"There is no pattern that has emerged at this stage to be able to say that it is spreading in a particular way or it is spreading into a particular country ... the situation is continuing to evolve," she said.

She said the WHO was not recommending against overseas travel, but urged those who felt sick to stay home and others to ensure they kept their hands clean.

No decision had yet been made about vaccinations.

"This virus is not airborne, it's caused by droplets ... so it's not a time for worry. It's a time to be prepared," Ms Allan said.

It is a bit late to panic when the death-rate goes up as the virus morphs.
I went to a restaurant yesterday (in Australia) and infection was at the back of my mind much of the time.
The problem rises geometrically. Seven deaths out of x number of confirmed cases, will still multiply exponentially. Of course that may not seem a big deal until the death is to your child or elderly parent.
Passed largely from hand to face and mouth and nose and from droplets on other surfaces. Humans constantly groom themselves by touching hands to face.
You need an antiviral disinfectant - basically sodium hyperchlorite (bleach). It needs to be of adequate strength. Only way to disinfect the immediate environment, say in an office, is to use sodium hyperchlorite on fomites like door handles, benches, phones, keyboards ... anything that hands often touch and where spray may land ... and wash hands constantly, using something that breaks protein down - like liquid detergent - especially before, after food and not touch other people and stay away from crowds, especially inside closed spaces.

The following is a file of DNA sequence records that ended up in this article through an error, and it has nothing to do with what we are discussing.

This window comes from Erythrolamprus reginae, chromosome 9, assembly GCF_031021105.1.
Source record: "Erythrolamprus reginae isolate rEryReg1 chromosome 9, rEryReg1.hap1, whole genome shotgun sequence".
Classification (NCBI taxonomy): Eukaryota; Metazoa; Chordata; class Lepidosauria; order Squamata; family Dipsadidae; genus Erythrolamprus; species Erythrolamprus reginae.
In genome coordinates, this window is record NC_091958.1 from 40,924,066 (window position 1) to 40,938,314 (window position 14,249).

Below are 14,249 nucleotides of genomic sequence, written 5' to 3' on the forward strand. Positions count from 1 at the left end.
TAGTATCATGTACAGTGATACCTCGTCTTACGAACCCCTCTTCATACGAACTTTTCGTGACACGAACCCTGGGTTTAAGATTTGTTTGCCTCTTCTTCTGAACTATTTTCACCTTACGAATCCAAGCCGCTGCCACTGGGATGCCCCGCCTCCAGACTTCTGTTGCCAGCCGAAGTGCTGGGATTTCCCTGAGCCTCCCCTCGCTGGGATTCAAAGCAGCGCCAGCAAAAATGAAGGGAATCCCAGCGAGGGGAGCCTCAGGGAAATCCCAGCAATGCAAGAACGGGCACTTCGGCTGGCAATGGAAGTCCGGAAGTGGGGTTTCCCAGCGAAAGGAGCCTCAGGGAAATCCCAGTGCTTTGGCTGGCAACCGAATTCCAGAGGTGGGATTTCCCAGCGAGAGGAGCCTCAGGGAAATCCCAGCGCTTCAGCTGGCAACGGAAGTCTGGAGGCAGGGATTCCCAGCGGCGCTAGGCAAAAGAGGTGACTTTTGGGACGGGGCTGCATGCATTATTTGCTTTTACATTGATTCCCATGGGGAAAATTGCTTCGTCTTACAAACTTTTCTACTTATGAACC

Unfortunately WHO doesn't really tell people how to keep their environment safe. I guess it relies on governments to tell shopkeepers etc, which I don't think they do. Once nurses and doctors had good knowledge about which disinfectants to use and what to disinfect. They have become so reliant on luck and the average basic good health of patients or the ability to use antibiotics to fight secondary infections.

The chart inside the article explains the stages very well. Basically this epidemic has spread REALLY QUICKLY internationally. It has sustained infection so far, but not for a very many days. But, you see, it doesn't take many days, does it? I don't know if we can predict the death-rate on the information we have so far. I can think of a number of factors which would not yet be apparent. One is that it is nearly winter in Australia - that will make our risks higher. Another is the global financial crisis, homelessness, lack of heating, lack of access to hospitals. But also, can we talk about a typical survival curve at this stage, with so few cases confirmed? And, finally, the reason we fear this kind of pandemic is because of the rate that such viruses can change - too fast to keep up with.

(Anonymous for professional & political reasons)